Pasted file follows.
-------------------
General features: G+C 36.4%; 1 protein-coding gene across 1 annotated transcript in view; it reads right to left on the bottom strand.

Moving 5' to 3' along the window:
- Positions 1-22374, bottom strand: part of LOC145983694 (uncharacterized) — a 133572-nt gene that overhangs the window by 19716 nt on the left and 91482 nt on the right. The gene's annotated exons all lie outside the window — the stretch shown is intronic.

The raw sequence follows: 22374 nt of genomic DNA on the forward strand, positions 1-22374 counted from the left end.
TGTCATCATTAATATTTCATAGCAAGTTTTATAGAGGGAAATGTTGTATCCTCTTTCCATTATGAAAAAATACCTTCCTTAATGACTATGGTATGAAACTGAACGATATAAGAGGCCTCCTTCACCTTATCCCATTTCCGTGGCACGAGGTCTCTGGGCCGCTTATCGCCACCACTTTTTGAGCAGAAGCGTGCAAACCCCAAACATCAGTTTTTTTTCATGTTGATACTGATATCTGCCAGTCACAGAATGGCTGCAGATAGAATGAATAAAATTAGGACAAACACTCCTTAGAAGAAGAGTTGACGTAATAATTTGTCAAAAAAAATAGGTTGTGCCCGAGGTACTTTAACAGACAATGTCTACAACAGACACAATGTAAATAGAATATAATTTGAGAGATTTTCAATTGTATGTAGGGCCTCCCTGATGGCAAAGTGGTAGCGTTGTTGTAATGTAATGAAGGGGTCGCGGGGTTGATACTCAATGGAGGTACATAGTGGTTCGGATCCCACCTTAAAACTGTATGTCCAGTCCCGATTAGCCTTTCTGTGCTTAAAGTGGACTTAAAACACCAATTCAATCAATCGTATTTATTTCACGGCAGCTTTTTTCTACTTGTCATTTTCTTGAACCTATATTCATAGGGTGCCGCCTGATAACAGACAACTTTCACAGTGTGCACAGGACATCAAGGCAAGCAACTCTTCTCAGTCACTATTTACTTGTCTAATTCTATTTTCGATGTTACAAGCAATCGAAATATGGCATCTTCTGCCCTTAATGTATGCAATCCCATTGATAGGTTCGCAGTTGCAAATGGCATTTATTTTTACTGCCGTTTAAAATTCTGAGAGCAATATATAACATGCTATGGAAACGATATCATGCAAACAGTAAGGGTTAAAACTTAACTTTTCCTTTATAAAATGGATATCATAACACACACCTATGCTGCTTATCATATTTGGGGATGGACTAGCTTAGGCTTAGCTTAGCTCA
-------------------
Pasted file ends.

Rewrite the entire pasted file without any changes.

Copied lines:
General features: G+C 36.4%; 1 protein-coding gene across 1 annotated transcript in view; it reads right to left on the bottom strand.

Moving 5' to 3' along the window:
- Positions 1-22374, bottom strand: part of LOC145983694 (uncharacterized) — a 133572-nt gene that overhangs the window by 19716 nt on the left and 91482 nt on the right. The gene's annotated exons all lie outside the window — the stretch shown is intronic.

The raw sequence follows: 22374 nt of genomic DNA on the forward strand, positions 1-22374 counted from the left end.
TGTCATCATTAATATTTCATAGCAAGTTTTATAGAGGGAAATGTTGTATCCTCTTTCCATTATGAAAAAATACCTTCCTTAATGACTATGGTATGAAACTGAACGATATAAGAGGCCTCCTTCACCTTATCCCATTTCCGTGGCACGAGGTCTCTGGGCCGCTTATCGCCACCACTTTTTGAGCAGAAGCGTGCAAACCCCAAACATCAGTTTTTTTTCATGTTGATACTGATATCTGCCAGTCACAGAATGGCTGCAGATAGAATGAATAAAATTAGGACAAACACTCCTTAGAAGAAGAGTTGACGTAATAATTTGTCAAAAAAAATAGGTTGTGCCCGAGGTACTTTAACAGACAATGTCTACAACAGACACAATGTAAATAGAATATAATTTGAGAGATTTTCAATTGTATGTAGGGCCTCCCTGATGGCAAAGTGGTAGCGTTGTTGTAATGTAATGAAGGGGTCGCGGGGTTGATACTCAATGGAGGTACATAGTGGTTCGGATCCCACCTTAAAACTGTATGTCCAGTCCCGATTAGCCTTTCTGTGCTTAAAGTGGACTTAAAACACCAATTCAATCAATCGTATTTATTTCACGGCAGCTTTTTTCTACTTGTCATTTTCTTGAACCTATATTCATAGGGTGCCGCCTGATAACAGACAACTTTCACAGTGTGCACAGGACATCAAGGCAAGCAACTCTTCTCAGTCACTATTTACTTGTCTAATTCTATTTTCGATGTTACAAGCAATCGAAATATGGCATCTTCTGCCCTTAATGTATGCAATCCCATTGATAGGTTCGCAGTTGCAAATGGCATTTATTTTTACTGCCGTTTAAAATTCTGAGAGCAATATATAACATGCTATGGAAACGATATCATGCAAACAGTAAGGGTTAAAACTTAACTTTTCCTTTATAAAATGGATATCATAACACACACCTATGCTGCTTATCATATTTGGGGATGGACTAGCTTAGGCTTAGCTTAGCTCA